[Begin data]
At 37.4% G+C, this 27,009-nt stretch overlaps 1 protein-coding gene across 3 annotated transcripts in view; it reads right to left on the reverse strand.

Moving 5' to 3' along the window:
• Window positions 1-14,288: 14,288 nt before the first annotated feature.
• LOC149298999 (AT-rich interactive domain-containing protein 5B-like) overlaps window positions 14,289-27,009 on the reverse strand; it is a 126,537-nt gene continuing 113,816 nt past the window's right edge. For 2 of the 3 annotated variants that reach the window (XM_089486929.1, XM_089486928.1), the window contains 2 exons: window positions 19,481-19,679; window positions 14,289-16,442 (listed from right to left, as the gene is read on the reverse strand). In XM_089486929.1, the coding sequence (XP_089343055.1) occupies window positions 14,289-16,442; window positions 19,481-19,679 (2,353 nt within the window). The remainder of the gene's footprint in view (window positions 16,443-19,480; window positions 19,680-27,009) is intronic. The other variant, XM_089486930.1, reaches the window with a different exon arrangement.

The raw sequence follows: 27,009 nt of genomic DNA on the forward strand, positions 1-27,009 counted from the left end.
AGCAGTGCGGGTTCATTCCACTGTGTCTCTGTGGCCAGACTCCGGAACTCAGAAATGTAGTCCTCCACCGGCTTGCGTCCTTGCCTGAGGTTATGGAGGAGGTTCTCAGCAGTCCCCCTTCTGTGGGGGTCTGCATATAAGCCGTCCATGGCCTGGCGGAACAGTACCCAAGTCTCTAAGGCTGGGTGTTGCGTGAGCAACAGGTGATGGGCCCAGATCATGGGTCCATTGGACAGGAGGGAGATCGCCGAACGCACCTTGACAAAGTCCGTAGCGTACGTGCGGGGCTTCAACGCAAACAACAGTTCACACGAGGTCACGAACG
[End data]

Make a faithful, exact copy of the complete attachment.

At 37.4% G+C, this 27,009-nt stretch overlaps 1 protein-coding gene across 3 annotated transcripts in view; it reads right to left on the reverse strand.

Moving 5' to 3' along the window:
• Window positions 1-14,288: 14,288 nt before the first annotated feature.
• LOC149298999 (AT-rich interactive domain-containing protein 5B-like) overlaps window positions 14,289-27,009 on the reverse strand; it is a 126,537-nt gene continuing 113,816 nt past the window's right edge. For 2 of the 3 annotated variants that reach the window (XM_089486929.1, XM_089486928.1), the window contains 2 exons: window positions 19,481-19,679; window positions 14,289-16,442 (listed from right to left, as the gene is read on the reverse strand). In XM_089486929.1, the coding sequence (XP_089343055.1) occupies window positions 14,289-16,442; window positions 19,481-19,679 (2,353 nt within the window). The remainder of the gene's footprint in view (window positions 16,443-19,480; window positions 19,680-27,009) is intronic. The other variant, XM_089486930.1, reaches the window with a different exon arrangement.

The raw sequence follows: 27,009 nt of genomic DNA on the forward strand, positions 1-27,009 counted from the left end.
AGCAGTGCGGGTTCATTCCACTGTGTCTCTGTGGCCAGACTCCGGAACTCAGAAATGTAGTCCTCCACCGGCTTGCGTCCTTGCCTGAGGTTATGGAGGAGGTTCTCAGCAGTCCCCCTTCTGTGGGGGTCTGCATATAAGCCGTCCATGGCCTGGCGGAACAGTACCCAAGTCTCTAAGGCTGGGTGTTGCGTGAGCAACAGGTGATGGGCCCAGATCATGGGTCCATTGGACAGGAGGGAGATCGCCGAACGCACCTTGACAAAGTCCGTAGCGTACGTGCGGGGCTTCAACGCAAACAACAGTTCACACGAGGTCACGAACG